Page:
Researchers Create First Ever Single-Molecule LED
14 February 2014
The French Institut de Physique et de Chimie des Matériaux de Strasbourg has developed the first single-molecule light-emitting diode (LED). This accomplishment represents a huge leap forward in the creation of components for a molecular computer in the future by enabling the generation of molecule-sized components with both electronic and optical properties.
The success was achieved with the help of the Institut Parisien de Chimie Moléculaire and the French Atomic Agency and was recently detailed in the journal Physical Review Letters.
The single-molecule LED was developed from a single polythiophene wire mounted between the tip of a scanning tunneling microscope (STM) and a gold surface. The device releases light when the current passes through it in a certain direction.
The wire used for the device has strong electrical conductivity and is made of hydrogen, carbon and sulfur, and is already broadly used for the production of LEDs with larger sizes. When a current passed through this nanowire the research team analyzed the process, establishing that the thiophene wire serves as a light emitting diode, since light is only released when electrons pass from the tip of the microscope towards the gold surface. Light emission volumes proved insignificant when the polarity was reversed.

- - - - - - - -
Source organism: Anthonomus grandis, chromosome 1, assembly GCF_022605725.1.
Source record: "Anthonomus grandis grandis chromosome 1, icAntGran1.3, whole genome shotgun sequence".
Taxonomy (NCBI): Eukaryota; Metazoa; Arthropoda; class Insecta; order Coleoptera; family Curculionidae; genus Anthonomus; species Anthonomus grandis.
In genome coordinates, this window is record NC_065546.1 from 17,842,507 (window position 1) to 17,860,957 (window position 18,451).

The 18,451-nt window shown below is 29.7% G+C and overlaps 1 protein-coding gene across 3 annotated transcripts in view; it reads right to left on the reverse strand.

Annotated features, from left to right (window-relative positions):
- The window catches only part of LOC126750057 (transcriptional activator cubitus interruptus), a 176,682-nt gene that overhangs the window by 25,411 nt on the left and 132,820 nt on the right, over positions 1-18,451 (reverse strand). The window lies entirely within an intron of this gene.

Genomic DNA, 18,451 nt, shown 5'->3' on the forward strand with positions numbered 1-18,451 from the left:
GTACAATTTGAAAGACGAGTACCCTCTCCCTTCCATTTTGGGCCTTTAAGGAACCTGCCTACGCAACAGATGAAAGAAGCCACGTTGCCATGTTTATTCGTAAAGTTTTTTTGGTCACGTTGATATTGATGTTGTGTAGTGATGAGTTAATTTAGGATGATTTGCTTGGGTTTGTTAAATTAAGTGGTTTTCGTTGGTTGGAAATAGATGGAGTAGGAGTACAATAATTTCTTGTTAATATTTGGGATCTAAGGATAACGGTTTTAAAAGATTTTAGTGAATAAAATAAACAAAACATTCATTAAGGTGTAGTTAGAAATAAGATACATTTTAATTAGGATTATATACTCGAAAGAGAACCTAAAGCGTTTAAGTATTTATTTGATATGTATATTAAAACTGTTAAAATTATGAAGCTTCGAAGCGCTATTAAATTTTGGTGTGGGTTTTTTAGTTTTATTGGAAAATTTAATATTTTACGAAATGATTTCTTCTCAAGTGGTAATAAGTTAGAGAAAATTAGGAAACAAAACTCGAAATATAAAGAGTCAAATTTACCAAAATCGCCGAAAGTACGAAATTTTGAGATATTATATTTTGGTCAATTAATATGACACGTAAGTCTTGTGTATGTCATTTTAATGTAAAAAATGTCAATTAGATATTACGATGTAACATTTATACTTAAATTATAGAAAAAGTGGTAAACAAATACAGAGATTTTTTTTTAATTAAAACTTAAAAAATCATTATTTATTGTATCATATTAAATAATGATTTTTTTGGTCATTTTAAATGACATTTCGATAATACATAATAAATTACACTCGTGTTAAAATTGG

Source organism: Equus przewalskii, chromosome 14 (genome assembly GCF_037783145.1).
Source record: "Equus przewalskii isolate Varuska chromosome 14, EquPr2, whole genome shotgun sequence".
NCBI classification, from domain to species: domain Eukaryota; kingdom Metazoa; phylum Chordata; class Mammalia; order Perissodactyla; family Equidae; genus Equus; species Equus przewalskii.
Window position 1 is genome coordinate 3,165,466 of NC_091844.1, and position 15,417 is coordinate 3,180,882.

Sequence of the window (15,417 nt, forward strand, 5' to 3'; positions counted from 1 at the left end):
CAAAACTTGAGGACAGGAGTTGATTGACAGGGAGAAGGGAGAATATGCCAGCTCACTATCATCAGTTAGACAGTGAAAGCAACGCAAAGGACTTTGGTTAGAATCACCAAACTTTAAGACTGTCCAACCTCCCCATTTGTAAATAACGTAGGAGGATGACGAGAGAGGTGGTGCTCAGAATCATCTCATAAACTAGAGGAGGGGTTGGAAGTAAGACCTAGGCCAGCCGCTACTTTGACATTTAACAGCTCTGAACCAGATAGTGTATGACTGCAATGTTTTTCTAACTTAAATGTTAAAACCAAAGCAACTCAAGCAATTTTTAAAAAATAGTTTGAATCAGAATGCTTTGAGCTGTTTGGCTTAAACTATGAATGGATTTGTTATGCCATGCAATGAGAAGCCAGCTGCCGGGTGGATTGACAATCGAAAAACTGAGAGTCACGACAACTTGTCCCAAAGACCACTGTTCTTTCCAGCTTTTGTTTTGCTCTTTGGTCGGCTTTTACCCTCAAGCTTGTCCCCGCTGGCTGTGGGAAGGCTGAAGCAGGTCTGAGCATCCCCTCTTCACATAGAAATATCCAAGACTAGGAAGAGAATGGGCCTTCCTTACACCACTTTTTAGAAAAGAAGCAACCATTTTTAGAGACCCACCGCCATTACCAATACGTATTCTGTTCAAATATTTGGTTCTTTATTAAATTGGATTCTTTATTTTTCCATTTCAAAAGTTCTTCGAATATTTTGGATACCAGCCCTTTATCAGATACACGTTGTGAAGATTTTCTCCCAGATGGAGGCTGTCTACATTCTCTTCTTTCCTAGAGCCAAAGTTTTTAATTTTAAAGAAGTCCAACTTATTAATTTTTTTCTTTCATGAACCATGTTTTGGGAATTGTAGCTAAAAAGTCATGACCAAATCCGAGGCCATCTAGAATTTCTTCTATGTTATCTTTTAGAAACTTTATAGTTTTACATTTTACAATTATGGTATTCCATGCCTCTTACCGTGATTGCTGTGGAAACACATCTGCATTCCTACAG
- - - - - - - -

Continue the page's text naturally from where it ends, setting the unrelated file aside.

More specifically, this red light is released when an electron interacts with a positive charge in the nanowire and transfers most of its energy into a photon, which is emitted in the "red wavelength range" for every 100,000 electrons inserted in the wire.